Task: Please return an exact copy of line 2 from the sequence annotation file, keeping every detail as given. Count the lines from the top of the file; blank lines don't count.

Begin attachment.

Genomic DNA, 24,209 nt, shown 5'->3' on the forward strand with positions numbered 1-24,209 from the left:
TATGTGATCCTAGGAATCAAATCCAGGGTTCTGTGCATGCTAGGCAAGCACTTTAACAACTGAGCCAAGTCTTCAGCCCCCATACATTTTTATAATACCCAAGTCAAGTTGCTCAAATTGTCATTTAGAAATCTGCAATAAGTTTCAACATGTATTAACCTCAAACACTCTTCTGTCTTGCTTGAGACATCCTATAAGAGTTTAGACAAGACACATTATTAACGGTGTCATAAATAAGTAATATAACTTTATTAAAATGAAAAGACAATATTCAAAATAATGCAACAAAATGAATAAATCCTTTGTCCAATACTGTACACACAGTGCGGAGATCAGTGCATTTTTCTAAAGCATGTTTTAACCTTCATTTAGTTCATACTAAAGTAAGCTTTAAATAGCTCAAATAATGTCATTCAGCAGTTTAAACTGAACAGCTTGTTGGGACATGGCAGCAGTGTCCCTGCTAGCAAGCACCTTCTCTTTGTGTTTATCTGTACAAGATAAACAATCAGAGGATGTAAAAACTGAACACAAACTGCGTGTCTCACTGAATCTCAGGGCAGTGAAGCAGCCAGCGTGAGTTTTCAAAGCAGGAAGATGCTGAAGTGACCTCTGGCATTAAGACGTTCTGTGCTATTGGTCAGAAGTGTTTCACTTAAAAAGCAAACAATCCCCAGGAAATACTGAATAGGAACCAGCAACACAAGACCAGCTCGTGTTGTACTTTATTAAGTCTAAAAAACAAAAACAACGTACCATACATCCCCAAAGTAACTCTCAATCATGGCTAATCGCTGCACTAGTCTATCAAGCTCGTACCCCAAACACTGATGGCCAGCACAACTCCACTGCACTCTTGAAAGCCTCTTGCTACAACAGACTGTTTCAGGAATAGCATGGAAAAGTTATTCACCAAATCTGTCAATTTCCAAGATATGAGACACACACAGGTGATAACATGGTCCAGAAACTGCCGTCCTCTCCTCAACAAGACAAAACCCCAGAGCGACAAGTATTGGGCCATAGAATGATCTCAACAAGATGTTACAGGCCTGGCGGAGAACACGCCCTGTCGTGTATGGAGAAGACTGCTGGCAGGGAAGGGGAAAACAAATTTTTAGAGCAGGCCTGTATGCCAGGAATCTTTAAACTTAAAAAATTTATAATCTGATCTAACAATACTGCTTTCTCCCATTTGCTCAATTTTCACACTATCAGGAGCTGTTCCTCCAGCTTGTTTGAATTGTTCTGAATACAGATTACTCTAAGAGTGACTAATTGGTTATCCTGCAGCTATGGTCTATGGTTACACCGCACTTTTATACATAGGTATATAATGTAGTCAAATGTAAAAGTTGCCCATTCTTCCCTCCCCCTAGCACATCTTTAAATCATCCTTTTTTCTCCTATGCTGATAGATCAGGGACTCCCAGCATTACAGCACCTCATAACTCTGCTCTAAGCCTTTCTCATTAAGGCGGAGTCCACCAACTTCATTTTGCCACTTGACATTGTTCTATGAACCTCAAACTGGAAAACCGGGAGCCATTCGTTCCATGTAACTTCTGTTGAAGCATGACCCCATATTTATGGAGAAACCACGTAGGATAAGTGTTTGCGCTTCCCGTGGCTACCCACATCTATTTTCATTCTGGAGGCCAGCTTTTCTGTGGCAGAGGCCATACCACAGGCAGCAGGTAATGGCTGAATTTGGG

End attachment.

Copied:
TATGTGATCCTAGGAATCAAATCCAGGGTTCTGTGCATGCTAGGCAAGCACTTTAACAACTGAGCCAAGTCTTCAGCCCCCATACATTTTTATAATACCCAAGTCAAGTTGCTCAAATTGTCATTTAGAAATCTGCAATAAGTTTCAACATGTATTAACCTCAAACACTCTTCTGTCTTGCTTGAGACATCCTATAAGAGTTTAGACAAGACACATTATTAACGGTGTCATAAATAAGTAATATAACTTTATTAAAATGAAAAGACAATATTCAAAATAATGCAACAAAATGAATAAATCCTTTGTCCAATACTGTACACACAGTGCGGAGATCAGTGCATTTTTCTAAAGCATGTTTTAACCTTCATTTAGTTCATACTAAAGTAAGCTTTAAATAGCTCAAATAATGTCATTCAGCAGTTTAAACTGAACAGCTTGTTGGGACATGGCAGCAGTGTCCCTGCTAGCAAGCACCTTCTCTTTGTGTTTATCTGTACAAGATAAACAATCAGAGGATGTAAAAACTGAACACAAACTGCGTGTCTCACTGAATCTCAGGGCAGTGAAGCAGCCAGCGTGAGTTTTCAAAGCAGGAAGATGCTGAAGTGACCTCTGGCATTAAGACGTTCTGTGCTATTGGTCAGAAGTGTTTCACTTAAAAAGCAAACAATCCCCAGGAAATACTGAATAGGAACCAGCAACACAAGACCAGCTCGTGTTGTACTTTATTAAGTCTAAAAAACAAAAACAACGTACCATACATCCCCAAAGTAACTCTCAATCATGGCTAATCGCTGCACTAGTCTATCAAGCTCGTACCCCAAACACTGATGGCCAGCACAACTCCACTGCACTCTTGAAAGCCTCTTGCTACAACAGACTGTTTCAGGAATAGCATGGAAAAGTTATTCACCAAATCTGTCAATTTCCAAGATATGAGACACACACAGGTGATAACATGGTCCAGAAACTGCCGTCCTCTCCTCAACAAGACAAAACCCCAGAGCGACAAGTATTGGGCCATAGAATGATCTCAACAAGATGTTACAGGCCTGGCGGAGAACACGCCCTGTCGTGTATGGAGAAGACTGCTGGCAGGGAAGGGGAAAACAAATTTTTAGAGCAGGCCTGTATGCCAGGAATCTTTAAACTTAAAAAATTTATAATCTGATCTAACAATACTGCTTTCTCCCATTTGCTCAATTTTCACACTATCAGGAGCTGTTCCTCCAGCTTGTTTGAATTGTTCTGAATACAGATTACTCTAAGAGTGACTAATTGGTTATCCTGCAGCTATGGTCTATGGTTACACCGCACTTTTATACATAGGTATATAATGTAGTCAAATGTAAAAGTTGCCCATTCTTCCCTCCCCCTAGCACATCTTTAAATCATCCTTTTTTCTCCTATGCTGATAGATCAGGGACTCCCAGCATTACAGCACCTCATAACTCTGCTCTAAGCCTTTCTCATTAAGGCGGAGTCCACCAACTTCATTTTGCCACTTGACATTGTTCTATGAACCTCAAACTGGAAAACCGGGAGCCATTCGTTCCATGTAACTTCTGTTGAAGCATGACCCCATATTTATGGAGAAACCACGTAGGATAAGTGTTTGCGCTTCCCGTGGCTACCCACATCTATTTTCATTCTGGAGGCCAGCTTTTCTGTGGCAGAGGCCATACCACAGGCAGCAGGTAATGGCTGAATTTGGG